How to Decorate With Secondhand Furniture From Craigslist and Nextdoor

A LITTLE OVER a year ago, when Raquel Allegra decided to buy an 8,000-square-foot second home in Taos, N.M., the fashion designer was set on decorating it almost exclusively with previously owned pieces. “There’s just so much available in the world,” she said, “and they’ve had a life before they came to me, which is important to me.” So began a wide-ranging hunt: on Craigslist, on the Nextdoor app and at shops near her home in the Topanga neighborhood of Los Angeles. “I got my friends in a van and filled it up and sent it all out to Taos.”

How did Ms. Allegra pull off a cohesive decorating scheme for a structure nearly 1,000 miles away? “All throughout the house, the walls are this really soft, almost dirty peach color,” she said. “As I was looking for things, anything that had that call-out toward peach felt like it would work in the house.” The result: a collection of pieces in harmonious browns and creams—plus contrasting greens, which “call out” more energetically to the rosy adobe walls. Here, her strategies room by room.


Scraped-Together Scullery

Ms. Allegra also seeks a balance of classic and handcrafted, she said. In the kitchen, she juxtaposed a vintage Turkish Oushak rug with handmade bowls as well as the simple cabinet door that hides the dishwasher (center). “In the spirit of what I plan to do with [the kitchen] in its next incarnation, I commissioned a talented artist and friend to carve a door,” she said. Once again, houseplants bring in green as does as a weathered, painted chair at a big, old French farmer table. When it comes to secondhand buys, said Ms. Allegra, the real value is in the large pieces, which can be very costly if purchased new.

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Adobe Cues

Ms. Allegra scored the dining room’s chairs, made of “good old-fashioned pleather,” via Craigslist. The $12-a-piece seats originally outfitted a cruise ship, and their horseshoe shape jibes with the arches in the home’s thick plaster walls. Striped fabric covers the pillows, chiming the rhythm of the ceiling beams, while a bell-shaped Murano-glass pendant lamp from the L.A. outpost of Olde Good Things offsets the dark, blocky copper table. “The masculine-feminine balance is important to me,” she said, as are metaphysical properties of materials. “When I found [the table], my mind rushed with the healing properties of copper and how grounding it would feel to gather around it.”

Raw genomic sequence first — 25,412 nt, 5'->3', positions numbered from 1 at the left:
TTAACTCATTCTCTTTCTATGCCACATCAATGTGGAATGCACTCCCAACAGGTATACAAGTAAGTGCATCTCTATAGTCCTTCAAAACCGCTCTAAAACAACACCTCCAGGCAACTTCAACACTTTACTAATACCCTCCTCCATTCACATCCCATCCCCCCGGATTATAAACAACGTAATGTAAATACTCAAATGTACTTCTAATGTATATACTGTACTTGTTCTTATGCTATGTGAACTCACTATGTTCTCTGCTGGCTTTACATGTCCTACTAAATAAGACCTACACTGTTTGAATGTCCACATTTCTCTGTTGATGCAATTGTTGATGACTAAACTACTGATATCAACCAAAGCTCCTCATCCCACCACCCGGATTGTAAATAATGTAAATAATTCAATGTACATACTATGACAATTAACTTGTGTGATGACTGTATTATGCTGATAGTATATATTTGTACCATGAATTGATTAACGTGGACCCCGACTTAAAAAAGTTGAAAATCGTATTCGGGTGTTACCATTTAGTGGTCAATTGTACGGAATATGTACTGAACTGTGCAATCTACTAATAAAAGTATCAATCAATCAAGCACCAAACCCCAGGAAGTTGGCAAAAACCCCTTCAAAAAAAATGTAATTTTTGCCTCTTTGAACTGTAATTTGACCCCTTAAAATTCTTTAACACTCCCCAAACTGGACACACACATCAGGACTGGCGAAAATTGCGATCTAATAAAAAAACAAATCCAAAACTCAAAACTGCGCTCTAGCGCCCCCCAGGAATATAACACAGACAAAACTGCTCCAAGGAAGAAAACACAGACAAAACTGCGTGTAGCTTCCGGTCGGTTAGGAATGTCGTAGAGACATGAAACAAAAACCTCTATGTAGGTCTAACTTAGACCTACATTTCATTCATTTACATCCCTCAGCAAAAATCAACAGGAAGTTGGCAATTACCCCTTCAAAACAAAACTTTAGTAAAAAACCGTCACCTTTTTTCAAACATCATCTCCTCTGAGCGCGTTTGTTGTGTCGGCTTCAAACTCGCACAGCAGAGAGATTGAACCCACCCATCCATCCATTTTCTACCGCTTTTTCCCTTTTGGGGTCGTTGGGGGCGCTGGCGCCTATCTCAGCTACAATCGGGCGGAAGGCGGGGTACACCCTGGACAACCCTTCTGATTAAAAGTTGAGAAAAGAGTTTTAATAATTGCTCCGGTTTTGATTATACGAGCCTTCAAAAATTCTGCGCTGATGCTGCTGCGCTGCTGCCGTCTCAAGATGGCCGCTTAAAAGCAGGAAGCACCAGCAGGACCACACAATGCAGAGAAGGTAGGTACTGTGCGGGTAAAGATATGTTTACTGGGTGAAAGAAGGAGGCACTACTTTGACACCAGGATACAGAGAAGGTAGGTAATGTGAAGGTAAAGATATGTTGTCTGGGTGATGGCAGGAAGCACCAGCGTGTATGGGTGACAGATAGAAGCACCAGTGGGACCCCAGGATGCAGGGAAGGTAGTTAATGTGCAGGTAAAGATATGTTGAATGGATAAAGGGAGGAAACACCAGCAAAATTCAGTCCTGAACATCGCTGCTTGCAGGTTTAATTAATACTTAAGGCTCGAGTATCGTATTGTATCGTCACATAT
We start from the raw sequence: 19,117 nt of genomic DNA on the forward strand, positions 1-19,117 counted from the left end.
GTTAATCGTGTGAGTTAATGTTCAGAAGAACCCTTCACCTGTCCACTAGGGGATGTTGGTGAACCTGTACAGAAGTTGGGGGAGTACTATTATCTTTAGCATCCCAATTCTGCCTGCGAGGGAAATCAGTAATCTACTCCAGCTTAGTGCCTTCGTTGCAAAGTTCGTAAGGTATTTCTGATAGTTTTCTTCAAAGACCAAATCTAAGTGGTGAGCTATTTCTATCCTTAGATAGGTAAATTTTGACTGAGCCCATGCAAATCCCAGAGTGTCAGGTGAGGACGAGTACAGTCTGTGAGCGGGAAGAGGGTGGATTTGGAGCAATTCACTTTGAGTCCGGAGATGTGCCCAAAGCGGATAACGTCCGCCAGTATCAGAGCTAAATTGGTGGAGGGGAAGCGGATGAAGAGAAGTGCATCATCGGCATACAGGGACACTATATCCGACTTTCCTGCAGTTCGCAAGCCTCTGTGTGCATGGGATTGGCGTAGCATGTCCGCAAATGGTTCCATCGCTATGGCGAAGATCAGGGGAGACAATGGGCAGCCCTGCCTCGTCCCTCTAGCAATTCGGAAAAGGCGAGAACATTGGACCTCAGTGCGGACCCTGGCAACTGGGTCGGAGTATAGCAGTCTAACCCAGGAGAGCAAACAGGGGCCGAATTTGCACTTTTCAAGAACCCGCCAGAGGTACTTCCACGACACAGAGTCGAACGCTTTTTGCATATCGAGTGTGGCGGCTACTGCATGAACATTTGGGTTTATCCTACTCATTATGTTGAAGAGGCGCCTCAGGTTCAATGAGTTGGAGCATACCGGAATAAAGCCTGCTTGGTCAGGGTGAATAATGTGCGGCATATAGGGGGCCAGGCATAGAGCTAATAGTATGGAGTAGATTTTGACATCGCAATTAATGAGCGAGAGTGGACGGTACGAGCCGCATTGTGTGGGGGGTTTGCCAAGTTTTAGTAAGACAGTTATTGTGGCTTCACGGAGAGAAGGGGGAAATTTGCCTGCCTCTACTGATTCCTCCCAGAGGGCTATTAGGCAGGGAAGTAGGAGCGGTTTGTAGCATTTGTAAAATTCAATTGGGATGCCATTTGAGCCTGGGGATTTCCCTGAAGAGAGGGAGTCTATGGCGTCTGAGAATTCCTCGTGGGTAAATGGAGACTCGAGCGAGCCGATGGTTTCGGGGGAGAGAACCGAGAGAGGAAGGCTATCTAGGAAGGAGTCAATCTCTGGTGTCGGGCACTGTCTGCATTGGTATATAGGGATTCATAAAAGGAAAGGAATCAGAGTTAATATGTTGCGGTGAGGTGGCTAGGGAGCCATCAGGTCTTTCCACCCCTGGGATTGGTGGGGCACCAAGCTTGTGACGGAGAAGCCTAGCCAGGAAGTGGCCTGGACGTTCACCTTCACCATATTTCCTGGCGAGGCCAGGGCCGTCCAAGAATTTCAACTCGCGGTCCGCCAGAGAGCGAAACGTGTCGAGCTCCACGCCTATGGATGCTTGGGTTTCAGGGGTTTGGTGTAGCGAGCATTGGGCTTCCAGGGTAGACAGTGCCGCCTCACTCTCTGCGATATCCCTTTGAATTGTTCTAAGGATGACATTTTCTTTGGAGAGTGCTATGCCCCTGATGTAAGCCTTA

Outside-in Bath

In the main bathroom, even some of the plants are hand-me-downs, left behind by the previous owner. Ms. Allegra admitted that she incorporated greenery not only to create an almost tropical bathing experience but to tide her over until she can remodel the space. “The plants help distract me from the parts of the bathroom that await being reimagined,” she said.

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Balanced Bedroom

Various greens pop in the main bedroom in the form of the plant’s chlorophyll, the deep-olive Chesterfield sofa, the patina of the copper coffee table in front of it (bought for $100 at an estate sale) and, of course, the chaise found at Shop NFS (short for “Not for sale”) in L.A. “It is quite literally a chaise in the shape of a big green foot, with aluminum cast feet that are also ‘feet,’ ” said Ms. Allegra. “Even the toes and toenails are stitched into the canvas upholstery.” The rest of the room relies on neutrals, though not boringly. The black and white rug is not merely striped, it’s patterned with vertiginous concentric squares.


Living in the Round

One way Ms. Allegra avoided a junk-shop look despite the plethora of vintage furnishings was by taking cues from the home’s architecture—echoing, for instance, the rounded arches of the living room with blobby, no-provenance leather seats that a friend found on Craigslist. “I’m not really a fan of interiors that take themselves too seriously,” she said. “The faded aqua of the leather felt just punk enough to play off of the elegance of the room.” Sconces, stools, a smoked-glass cocktail table and a Nelson Bubble Lamp pendant from Herman Miller carry on the circle theme, while a long, straight traditional Southwest “banco,” or bench, introduces a dramatically contrasting shape.

Article Source: Mansion Global